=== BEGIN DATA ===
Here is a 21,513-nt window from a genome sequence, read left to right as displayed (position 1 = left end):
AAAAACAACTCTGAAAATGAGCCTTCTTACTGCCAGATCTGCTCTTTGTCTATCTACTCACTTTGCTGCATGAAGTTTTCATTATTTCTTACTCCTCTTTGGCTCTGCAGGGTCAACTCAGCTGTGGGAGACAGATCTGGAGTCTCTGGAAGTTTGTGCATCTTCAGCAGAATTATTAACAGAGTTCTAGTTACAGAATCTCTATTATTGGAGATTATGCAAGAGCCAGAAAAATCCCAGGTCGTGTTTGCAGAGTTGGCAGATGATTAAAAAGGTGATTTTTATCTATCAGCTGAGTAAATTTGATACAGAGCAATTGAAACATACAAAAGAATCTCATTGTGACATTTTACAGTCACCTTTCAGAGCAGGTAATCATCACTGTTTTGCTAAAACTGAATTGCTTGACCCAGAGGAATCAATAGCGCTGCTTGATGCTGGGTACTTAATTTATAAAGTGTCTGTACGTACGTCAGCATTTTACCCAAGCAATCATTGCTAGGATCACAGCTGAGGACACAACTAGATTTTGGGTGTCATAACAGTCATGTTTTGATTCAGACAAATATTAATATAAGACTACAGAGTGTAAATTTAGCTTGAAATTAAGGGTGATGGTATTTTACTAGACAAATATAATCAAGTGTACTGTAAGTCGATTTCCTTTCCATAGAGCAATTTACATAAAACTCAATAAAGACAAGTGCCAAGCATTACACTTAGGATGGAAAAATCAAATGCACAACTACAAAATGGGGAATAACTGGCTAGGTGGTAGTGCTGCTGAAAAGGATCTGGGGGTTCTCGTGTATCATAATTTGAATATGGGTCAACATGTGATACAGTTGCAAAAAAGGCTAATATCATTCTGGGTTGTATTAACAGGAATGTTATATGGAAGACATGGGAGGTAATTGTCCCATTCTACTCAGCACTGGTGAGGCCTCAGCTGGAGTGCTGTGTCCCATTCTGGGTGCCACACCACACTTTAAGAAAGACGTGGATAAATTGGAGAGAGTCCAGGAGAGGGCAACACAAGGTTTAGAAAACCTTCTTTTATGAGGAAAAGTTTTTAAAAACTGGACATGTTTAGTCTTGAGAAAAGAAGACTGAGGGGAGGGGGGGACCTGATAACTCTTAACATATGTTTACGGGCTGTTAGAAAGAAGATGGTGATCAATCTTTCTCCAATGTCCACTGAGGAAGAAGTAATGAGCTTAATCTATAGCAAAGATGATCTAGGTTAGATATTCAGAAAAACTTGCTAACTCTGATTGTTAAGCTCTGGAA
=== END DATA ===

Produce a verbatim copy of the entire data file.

Here is a 21,513-nt window from a genome sequence, read left to right as displayed (position 1 = left end):
AAAAACAACTCTGAAAATGAGCCTTCTTACTGCCAGATCTGCTCTTTGTCTATCTACTCACTTTGCTGCATGAAGTTTTCATTATTTCTTACTCCTCTTTGGCTCTGCAGGGTCAACTCAGCTGTGGGAGACAGATCTGGAGTCTCTGGAAGTTTGTGCATCTTCAGCAGAATTATTAACAGAGTTCTAGTTACAGAATCTCTATTATTGGAGATTATGCAAGAGCCAGAAAAATCCCAGGTCGTGTTTGCAGAGTTGGCAGATGATTAAAAAGGTGATTTTTATCTATCAGCTGAGTAAATTTGATACAGAGCAATTGAAACATACAAAAGAATCTCATTGTGACATTTTACAGTCACCTTTCAGAGCAGGTAATCATCACTGTTTTGCTAAAACTGAATTGCTTGACCCAGAGGAATCAATAGCGCTGCTTGATGCTGGGTACTTAATTTATAAAGTGTCTGTACGTACGTCAGCATTTTACCCAAGCAATCATTGCTAGGATCACAGCTGAGGACACAACTAGATTTTGGGTGTCATAACAGTCATGTTTTGATTCAGACAAATATTAATATAAGACTACAGAGTGTAAATTTAGCTTGAAATTAAGGGTGATGGTATTTTACTAGACAAATATAATCAAGTGTACTGTAAGTCGATTTCCTTTCCATAGAGCAATTTACATAAAACTCAATAAAGACAAGTGCCAAGCATTACACTTAGGATGGAAAAATCAAATGCACAACTACAAAATGGGGAATAACTGGCTAGGTGGTAGTGCTGCTGAAAAGGATCTGGGGGTTCTCGTGTATCATAATTTGAATATGGGTCAACATGTGATACAGTTGCAAAAAAGGCTAATATCATTCTGGGTTGTATTAACAGGAATGTTATATGGAAGACATGGGAGGTAATTGTCCCATTCTACTCAGCACTGGTGAGGCCTCAGCTGGAGTGCTGTGTCCCATTCTGGGTGCCACACCACACTTTAAGAAAGACGTGGATAAATTGGAGAGAGTCCAGGAGAGGGCAACACAAGGTTTAGAAAACCTTCTTTTATGAGGAAAAGTTTTTAAAAACTGGACATGTTTAGTCTTGAGAAAAGAAGACTGAGGGGAGGGGGGGACCTGATAACTCTTAACATATGTTTACGGGCTGTTAGAAAGAAGATGGTGATCAATCTTTCTCCAATGTCCACTGAGGAAGAAGTAATGAGCTTAATCTATAGCAAAGATGATCTAGGTTAGATATTCAGAAAAACTTGCTAACTCTGATTGTTAAGCTCTGGAA